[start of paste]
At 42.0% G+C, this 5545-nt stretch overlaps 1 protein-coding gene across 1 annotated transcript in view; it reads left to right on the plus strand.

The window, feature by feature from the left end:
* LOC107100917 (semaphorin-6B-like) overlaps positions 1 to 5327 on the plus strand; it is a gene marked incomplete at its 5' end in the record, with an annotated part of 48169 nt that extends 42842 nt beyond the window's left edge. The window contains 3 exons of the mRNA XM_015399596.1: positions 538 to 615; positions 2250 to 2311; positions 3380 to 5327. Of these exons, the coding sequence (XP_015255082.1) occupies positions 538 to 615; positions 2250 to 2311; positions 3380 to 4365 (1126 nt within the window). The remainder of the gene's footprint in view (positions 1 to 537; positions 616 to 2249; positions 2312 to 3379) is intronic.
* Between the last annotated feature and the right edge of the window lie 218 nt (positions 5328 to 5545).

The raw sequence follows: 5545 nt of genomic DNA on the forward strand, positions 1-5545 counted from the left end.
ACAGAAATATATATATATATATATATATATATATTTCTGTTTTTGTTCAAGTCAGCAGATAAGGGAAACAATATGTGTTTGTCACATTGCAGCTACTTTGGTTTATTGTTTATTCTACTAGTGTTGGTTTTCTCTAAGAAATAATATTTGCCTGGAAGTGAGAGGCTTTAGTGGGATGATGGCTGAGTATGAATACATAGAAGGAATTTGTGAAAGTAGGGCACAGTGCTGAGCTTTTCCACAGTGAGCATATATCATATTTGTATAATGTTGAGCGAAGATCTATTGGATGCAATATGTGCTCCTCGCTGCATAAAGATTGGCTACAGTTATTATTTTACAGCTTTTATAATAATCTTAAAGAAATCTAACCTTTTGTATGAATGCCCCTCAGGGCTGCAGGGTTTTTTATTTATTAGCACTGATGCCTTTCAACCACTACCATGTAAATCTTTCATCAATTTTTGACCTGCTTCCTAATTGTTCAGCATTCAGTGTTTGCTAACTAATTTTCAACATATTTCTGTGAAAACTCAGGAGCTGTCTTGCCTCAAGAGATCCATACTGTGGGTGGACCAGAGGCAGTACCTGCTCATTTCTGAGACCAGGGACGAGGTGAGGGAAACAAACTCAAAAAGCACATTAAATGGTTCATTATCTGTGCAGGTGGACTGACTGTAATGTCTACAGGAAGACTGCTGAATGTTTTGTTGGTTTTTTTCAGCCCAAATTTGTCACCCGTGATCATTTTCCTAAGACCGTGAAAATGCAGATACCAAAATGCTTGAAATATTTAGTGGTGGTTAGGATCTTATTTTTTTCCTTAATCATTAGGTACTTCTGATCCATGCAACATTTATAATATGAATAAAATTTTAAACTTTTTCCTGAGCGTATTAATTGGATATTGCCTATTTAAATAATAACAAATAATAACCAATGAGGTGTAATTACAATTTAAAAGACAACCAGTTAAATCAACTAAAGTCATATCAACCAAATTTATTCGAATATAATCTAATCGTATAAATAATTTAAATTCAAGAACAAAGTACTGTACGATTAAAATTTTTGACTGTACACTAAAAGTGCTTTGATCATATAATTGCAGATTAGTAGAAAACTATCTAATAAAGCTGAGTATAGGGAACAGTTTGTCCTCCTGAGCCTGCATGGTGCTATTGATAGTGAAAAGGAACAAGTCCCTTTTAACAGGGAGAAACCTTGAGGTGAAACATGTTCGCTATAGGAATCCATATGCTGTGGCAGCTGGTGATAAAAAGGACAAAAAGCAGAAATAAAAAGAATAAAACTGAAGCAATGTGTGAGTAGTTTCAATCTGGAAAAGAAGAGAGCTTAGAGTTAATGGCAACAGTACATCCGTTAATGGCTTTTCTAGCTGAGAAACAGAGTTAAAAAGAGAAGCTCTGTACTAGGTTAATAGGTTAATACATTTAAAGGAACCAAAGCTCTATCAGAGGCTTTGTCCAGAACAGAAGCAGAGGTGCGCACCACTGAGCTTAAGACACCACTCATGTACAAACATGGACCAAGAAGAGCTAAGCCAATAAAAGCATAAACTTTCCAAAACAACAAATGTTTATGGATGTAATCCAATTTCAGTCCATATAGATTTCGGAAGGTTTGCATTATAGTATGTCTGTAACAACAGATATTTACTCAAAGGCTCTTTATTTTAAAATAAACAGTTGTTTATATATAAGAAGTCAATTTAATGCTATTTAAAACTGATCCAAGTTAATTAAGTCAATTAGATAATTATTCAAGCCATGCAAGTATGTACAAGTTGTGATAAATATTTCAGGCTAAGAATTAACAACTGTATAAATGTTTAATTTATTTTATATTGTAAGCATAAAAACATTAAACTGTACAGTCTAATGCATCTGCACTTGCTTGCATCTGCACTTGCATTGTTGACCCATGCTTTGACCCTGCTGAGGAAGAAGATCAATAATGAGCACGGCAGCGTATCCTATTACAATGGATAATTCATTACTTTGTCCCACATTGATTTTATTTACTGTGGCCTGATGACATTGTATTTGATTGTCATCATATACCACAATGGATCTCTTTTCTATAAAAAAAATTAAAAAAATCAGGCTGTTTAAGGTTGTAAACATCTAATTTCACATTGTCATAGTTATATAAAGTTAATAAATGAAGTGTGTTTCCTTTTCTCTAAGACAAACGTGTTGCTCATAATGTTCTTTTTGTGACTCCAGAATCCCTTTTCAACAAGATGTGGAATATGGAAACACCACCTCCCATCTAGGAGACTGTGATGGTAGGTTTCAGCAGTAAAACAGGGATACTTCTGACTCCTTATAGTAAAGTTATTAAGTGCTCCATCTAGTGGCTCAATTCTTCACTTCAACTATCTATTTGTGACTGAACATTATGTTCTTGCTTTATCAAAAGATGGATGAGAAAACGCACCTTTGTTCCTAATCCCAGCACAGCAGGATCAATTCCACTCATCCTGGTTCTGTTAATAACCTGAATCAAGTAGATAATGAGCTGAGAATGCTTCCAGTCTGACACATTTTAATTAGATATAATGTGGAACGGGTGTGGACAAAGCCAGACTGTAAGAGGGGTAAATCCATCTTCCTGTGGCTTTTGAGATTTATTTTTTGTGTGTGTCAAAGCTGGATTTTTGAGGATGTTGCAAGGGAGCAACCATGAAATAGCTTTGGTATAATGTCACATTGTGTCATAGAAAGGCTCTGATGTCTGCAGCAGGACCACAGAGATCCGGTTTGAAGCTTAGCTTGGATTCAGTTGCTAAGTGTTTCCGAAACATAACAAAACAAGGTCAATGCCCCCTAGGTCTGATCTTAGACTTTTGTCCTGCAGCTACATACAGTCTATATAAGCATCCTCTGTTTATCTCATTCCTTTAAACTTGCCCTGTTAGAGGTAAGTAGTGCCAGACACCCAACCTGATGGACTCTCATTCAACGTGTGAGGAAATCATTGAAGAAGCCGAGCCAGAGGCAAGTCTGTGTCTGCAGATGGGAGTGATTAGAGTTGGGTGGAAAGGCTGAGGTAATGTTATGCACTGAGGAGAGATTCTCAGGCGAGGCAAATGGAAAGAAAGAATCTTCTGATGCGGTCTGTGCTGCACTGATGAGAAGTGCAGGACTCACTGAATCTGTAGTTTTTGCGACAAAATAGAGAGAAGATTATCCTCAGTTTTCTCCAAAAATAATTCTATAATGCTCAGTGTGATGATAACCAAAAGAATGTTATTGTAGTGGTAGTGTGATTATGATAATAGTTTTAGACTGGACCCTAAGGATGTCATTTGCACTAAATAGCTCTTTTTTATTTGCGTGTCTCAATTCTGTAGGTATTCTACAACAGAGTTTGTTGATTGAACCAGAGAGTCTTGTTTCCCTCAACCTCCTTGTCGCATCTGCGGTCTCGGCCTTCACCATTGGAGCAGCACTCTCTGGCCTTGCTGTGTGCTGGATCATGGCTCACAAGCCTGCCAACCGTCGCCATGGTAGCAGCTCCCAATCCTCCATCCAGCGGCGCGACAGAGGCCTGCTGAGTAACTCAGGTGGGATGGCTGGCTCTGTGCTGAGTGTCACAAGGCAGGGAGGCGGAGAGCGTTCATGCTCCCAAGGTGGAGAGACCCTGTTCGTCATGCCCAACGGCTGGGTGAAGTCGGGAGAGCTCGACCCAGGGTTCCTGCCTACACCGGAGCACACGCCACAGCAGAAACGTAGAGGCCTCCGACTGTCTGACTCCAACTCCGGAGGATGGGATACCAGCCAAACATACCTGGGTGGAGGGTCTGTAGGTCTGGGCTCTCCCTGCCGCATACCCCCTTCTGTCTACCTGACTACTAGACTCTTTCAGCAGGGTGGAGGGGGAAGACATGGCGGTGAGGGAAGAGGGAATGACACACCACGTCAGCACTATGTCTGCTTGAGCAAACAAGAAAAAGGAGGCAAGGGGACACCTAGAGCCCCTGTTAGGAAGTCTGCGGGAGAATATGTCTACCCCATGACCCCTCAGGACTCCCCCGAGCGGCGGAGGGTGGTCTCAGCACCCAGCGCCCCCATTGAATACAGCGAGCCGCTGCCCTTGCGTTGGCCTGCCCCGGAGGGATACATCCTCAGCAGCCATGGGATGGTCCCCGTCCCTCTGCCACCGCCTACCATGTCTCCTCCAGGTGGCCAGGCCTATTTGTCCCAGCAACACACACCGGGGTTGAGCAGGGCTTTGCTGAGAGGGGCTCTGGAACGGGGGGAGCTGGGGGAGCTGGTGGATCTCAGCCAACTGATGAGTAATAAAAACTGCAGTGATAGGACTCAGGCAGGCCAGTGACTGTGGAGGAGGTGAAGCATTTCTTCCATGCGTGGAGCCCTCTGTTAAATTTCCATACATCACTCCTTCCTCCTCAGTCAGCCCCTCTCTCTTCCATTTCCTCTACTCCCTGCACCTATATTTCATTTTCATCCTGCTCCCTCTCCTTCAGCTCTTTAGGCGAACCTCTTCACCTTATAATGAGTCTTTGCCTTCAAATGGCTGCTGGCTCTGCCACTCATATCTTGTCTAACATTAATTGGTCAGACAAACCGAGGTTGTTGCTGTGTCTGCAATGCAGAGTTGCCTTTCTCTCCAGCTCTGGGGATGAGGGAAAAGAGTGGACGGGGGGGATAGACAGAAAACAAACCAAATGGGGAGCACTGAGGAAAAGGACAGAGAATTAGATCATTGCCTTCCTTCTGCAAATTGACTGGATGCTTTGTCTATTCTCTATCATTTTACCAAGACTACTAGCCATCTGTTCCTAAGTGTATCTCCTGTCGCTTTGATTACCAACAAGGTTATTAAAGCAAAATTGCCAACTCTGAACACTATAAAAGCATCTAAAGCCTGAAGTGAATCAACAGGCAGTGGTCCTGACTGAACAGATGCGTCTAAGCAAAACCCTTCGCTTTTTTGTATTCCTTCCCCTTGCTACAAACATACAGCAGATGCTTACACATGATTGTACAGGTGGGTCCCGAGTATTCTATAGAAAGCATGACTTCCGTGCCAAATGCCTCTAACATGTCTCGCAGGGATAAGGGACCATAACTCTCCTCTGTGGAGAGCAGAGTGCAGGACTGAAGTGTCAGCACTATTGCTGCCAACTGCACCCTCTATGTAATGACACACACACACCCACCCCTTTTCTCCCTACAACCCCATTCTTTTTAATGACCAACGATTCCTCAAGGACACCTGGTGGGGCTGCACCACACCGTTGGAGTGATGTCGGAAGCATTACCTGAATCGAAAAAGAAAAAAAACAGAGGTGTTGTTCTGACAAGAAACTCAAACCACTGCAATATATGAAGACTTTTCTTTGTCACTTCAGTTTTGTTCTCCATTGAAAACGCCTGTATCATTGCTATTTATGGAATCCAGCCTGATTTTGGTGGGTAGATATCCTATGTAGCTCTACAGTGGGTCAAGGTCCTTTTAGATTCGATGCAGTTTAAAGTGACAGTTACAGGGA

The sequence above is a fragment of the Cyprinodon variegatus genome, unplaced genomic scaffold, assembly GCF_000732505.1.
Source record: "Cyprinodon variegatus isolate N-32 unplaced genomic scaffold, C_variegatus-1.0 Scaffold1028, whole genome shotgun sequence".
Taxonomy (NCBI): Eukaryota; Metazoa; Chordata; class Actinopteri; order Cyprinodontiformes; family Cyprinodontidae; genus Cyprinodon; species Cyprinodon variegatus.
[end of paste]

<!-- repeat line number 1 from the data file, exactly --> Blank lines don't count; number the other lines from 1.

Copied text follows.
At 42.0% G+C, this 5545-nt stretch overlaps 1 protein-coding gene across 1 annotated transcript in view; it reads left to right on the plus strand.